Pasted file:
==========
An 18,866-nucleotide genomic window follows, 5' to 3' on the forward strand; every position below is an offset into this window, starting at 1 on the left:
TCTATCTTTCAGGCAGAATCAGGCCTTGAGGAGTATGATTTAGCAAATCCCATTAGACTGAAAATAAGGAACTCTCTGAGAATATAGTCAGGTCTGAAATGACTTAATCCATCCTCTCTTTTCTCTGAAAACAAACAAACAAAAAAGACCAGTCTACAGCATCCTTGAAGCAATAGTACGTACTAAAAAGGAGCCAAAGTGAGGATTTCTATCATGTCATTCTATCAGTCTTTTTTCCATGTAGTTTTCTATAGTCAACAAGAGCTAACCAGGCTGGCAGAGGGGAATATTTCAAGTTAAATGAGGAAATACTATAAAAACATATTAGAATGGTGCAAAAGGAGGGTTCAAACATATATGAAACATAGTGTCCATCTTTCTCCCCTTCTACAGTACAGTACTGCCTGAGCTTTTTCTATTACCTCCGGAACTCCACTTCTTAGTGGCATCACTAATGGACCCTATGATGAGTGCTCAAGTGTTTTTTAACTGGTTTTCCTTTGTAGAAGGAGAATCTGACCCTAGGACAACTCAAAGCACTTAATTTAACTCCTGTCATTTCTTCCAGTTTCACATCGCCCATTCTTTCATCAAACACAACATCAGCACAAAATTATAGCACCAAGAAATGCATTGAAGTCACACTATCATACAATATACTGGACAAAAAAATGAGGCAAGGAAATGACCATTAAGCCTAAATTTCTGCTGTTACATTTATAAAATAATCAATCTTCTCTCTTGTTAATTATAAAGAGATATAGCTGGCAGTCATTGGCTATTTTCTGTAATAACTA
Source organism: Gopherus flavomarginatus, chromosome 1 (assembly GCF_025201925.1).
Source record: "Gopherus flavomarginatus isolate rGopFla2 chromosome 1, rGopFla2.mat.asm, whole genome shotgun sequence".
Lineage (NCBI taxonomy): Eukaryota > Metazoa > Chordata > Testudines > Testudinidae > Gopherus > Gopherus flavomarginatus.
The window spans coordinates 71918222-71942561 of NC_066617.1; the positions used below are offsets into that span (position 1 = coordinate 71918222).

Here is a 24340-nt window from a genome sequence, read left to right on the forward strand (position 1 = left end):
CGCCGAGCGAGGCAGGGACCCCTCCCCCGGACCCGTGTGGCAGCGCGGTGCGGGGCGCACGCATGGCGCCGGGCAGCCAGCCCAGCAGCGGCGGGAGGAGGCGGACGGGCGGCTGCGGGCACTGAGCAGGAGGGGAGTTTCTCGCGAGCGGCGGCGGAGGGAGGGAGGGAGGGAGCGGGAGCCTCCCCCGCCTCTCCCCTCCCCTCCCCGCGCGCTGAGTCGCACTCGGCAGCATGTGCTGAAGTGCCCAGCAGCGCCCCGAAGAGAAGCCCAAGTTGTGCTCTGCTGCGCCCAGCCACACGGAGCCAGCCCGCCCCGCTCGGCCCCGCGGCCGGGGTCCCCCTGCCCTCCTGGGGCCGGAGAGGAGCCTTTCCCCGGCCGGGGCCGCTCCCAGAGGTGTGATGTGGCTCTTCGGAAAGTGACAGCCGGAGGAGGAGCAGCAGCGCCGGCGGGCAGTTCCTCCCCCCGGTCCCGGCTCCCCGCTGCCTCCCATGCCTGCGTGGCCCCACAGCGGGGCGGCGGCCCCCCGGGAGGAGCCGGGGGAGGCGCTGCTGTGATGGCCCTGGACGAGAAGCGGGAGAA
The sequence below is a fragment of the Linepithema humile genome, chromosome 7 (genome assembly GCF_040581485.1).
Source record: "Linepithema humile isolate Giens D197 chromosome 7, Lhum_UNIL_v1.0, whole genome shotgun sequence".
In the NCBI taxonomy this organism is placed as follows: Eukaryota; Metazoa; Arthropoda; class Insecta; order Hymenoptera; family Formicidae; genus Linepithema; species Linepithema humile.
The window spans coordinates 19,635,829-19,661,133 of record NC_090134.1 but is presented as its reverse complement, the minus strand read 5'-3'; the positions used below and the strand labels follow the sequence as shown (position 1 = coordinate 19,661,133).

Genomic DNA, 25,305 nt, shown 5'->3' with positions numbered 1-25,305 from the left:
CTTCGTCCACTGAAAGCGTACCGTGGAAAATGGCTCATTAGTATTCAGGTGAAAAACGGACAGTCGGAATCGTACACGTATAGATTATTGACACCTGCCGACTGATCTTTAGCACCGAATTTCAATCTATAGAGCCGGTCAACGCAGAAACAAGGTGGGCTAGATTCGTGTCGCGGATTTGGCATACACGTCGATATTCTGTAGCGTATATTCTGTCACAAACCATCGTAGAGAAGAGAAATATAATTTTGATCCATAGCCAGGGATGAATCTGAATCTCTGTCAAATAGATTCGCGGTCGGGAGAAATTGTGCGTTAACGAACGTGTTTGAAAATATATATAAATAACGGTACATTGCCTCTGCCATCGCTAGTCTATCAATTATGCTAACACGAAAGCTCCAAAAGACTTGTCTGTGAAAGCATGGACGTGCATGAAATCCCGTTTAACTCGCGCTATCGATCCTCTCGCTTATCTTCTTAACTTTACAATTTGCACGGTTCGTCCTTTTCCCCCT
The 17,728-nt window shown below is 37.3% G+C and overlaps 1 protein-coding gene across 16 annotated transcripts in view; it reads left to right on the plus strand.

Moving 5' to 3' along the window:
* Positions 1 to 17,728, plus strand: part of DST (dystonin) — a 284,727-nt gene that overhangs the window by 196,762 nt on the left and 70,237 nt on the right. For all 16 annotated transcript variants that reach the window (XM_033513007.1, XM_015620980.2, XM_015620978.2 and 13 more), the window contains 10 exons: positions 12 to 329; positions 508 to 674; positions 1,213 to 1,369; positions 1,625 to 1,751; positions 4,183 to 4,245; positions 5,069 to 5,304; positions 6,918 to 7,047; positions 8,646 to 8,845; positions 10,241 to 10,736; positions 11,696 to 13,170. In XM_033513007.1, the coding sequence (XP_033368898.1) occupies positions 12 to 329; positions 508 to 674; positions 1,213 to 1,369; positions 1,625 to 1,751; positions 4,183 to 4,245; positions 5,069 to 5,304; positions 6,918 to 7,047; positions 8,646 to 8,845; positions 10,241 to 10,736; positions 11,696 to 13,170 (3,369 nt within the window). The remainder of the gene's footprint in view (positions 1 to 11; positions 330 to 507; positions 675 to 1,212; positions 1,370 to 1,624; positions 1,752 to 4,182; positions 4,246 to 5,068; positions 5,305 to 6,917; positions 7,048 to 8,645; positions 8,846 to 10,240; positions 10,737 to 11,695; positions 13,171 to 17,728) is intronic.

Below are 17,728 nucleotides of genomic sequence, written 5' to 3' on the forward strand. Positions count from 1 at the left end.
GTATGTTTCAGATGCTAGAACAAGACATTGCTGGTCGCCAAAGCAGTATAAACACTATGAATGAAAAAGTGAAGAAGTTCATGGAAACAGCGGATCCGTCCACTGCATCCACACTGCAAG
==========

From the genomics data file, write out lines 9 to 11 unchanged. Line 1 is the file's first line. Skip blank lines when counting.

The sequence below is a fragment of the Linepithema humile genome, chromosome 7 (genome assembly GCF_040581485.1).
Source record: "Linepithema humile isolate Giens D197 chromosome 7, Lhum_UNIL_v1.0, whole genome shotgun sequence".
In the NCBI taxonomy this organism is placed as follows: Eukaryota; Metazoa; Arthropoda; class Insecta; order Hymenoptera; family Formicidae; genus Linepithema; species Linepithema humile.